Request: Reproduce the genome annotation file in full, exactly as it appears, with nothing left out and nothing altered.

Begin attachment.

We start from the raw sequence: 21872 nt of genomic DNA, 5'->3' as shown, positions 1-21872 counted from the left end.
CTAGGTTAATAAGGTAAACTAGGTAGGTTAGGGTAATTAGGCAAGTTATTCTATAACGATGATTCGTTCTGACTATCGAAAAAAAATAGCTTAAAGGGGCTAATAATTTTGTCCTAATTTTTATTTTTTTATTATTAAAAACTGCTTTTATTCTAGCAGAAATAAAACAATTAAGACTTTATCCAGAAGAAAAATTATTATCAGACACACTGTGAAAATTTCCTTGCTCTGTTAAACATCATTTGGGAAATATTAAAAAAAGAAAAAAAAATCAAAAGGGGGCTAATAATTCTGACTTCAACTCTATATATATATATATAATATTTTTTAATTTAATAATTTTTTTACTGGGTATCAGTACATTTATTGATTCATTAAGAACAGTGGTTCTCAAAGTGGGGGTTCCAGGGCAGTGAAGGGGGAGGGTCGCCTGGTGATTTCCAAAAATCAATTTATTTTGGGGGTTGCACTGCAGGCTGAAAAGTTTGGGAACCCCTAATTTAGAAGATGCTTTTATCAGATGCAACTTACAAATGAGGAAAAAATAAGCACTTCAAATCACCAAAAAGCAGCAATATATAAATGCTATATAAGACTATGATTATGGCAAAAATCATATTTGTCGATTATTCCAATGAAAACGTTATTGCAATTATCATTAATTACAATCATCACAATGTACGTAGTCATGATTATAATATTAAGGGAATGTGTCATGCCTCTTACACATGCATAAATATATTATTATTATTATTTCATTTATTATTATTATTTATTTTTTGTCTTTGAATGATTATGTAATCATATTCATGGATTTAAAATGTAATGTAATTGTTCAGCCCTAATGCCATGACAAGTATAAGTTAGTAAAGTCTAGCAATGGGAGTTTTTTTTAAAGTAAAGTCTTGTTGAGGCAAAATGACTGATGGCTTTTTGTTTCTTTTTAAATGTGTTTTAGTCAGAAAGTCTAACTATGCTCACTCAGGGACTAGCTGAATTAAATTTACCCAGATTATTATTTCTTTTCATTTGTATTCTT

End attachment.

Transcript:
We start from the raw sequence: 21872 nt of genomic DNA, 5'->3' as shown, positions 1-21872 counted from the left end.
CTAGGTTAATAAGGTAAACTAGGTAGGTTAGGGTAATTAGGCAAGTTATTCTATAACGATGATTCGTTCTGACTATCGAAAAAAAATAGCTTAAAGGGGCTAATAATTTTGTCCTAATTTTTATTTTTTTATTATTAAAAACTGCTTTTATTCTAGCAGAAATAAAACAATTAAGACTTTATCCAGAAGAAAAATTATTATCAGACACACTGTGAAAATTTCCTTGCTCTGTTAAACATCATTTGGGAAATATTAAAAAAAGAAAAAAAAATCAAAAGGGGGCTAATAATTCTGACTTCAACTCTATATATATATATATAATATTTTTTAATTTAATAATTTTTTTACTGGGTATCAGTACATTTATTGATTCATTAAGAACAGTGGTTCTCAAAGTGGGGGTTCCAGGGCAGTGAAGGGGGAGGGTCGCCTGGTGATTTCCAAAAATCAATTTATTTTGGGGGTTGCACTGCAGGCTGAAAAGTTTGGGAACCCCTAATTTAGAAGATGCTTTTATCAGATGCAACTTACAAATGAGGAAAAAATAAGCACTTCAAATCACCAAAAAGCAGCAATATATAAATGCTATATAAGACTATGATTATGGCAAAAATCATATTTGTCGATTATTCCAATGAAAACGTTATTGCAATTATCATTAATTACAATCATCACAATGTACGTAGTCATGATTATAATATTAAGGGAATGTGTCATGCCTCTTACACATGCATAAATATATTATTATTATTATTTCATTTATTATTATTATTTATTTTTTGTCTTTGAATGATTATGTAATCATATTCATGGATTTAAAATGTAATGTAATTGTTCAGCCCTAATGCCATGACAAGTATAAGTTAGTAAAGTCTAGCAATGGGAGTTTTTTTTAAAGTAAAGTCTTGTTGAGGCAAAATGACTGATGGCTTTTTGTTTCTTTTTAAATGTGTTTTAGTCAGAAAGTCTAACTATGCTCACTCAGGGACTAGCTGAATTAAATTTACCCAGATTATTATTTCTTTTCATTTGTATTCTT